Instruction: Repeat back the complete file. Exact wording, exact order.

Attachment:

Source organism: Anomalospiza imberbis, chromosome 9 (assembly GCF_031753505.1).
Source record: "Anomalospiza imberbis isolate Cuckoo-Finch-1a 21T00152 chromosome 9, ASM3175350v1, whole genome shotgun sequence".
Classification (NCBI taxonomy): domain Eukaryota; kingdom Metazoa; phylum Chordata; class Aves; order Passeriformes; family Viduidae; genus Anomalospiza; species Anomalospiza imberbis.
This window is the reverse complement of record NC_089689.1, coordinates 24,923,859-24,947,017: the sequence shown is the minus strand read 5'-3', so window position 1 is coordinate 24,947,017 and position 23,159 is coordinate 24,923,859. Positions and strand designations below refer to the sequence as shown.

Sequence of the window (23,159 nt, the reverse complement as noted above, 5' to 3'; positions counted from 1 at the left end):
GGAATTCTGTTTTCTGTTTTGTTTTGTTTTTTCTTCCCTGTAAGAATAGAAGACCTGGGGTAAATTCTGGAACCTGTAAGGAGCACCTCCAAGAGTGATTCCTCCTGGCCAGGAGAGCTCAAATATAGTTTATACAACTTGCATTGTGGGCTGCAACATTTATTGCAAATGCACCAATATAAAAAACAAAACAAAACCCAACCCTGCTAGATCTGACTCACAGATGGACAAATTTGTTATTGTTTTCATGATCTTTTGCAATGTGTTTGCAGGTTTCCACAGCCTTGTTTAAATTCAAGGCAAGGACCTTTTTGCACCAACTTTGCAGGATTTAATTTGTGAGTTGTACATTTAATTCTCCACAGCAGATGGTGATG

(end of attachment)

Source organism: Anomalospiza imberbis, chromosome 9 (assembly GCF_031753505.1).
Source record: "Anomalospiza imberbis isolate Cuckoo-Finch-1a 21T00152 chromosome 9, ASM3175350v1, whole genome shotgun sequence".
Classification (NCBI taxonomy): domain Eukaryota; kingdom Metazoa; phylum Chordata; class Aves; order Passeriformes; family Viduidae; genus Anomalospiza; species Anomalospiza imberbis.
This window is the reverse complement of record NC_089689.1, coordinates 24,923,859-24,947,017: the sequence shown is the minus strand read 5'-3', so window position 1 is coordinate 24,947,017 and position 23,159 is coordinate 24,923,859. Positions and strand designations below refer to the sequence as shown.

Sequence of the window (23,159 nt, the reverse complement as noted above, 5' to 3'; positions counted from 1 at the left end):
GGAATTCTGTTTTCTGTTTTGTTTTGTTTTTTCTTCCCTGTAAGAATAGAAGACCTGGGGTAAATTCTGGAACCTGTAAGGAGCACCTCCAAGAGTGATTCCTCCTGGCCAGGAGAGCTCAAATATAGTTTATACAACTTGCATTGTGGGCTGCAACATTTATTGCAAATGCACCAATATAAAAAACAAAACAAAACCCAACCCTGCTAGATCTGACTCACAGATGGACAAATTTGTTATTGTTTTCATGATCTTTTGCAATGTGTTTGCAGGTTTCCACAGCCTTGTTTAAATTCAAGGCAAGGACCTTTTTGCACCAACTTTGCAGGATTTAATTTGTGAGTTGTACATTTAATTCTCCACAGCAGATGGTGATG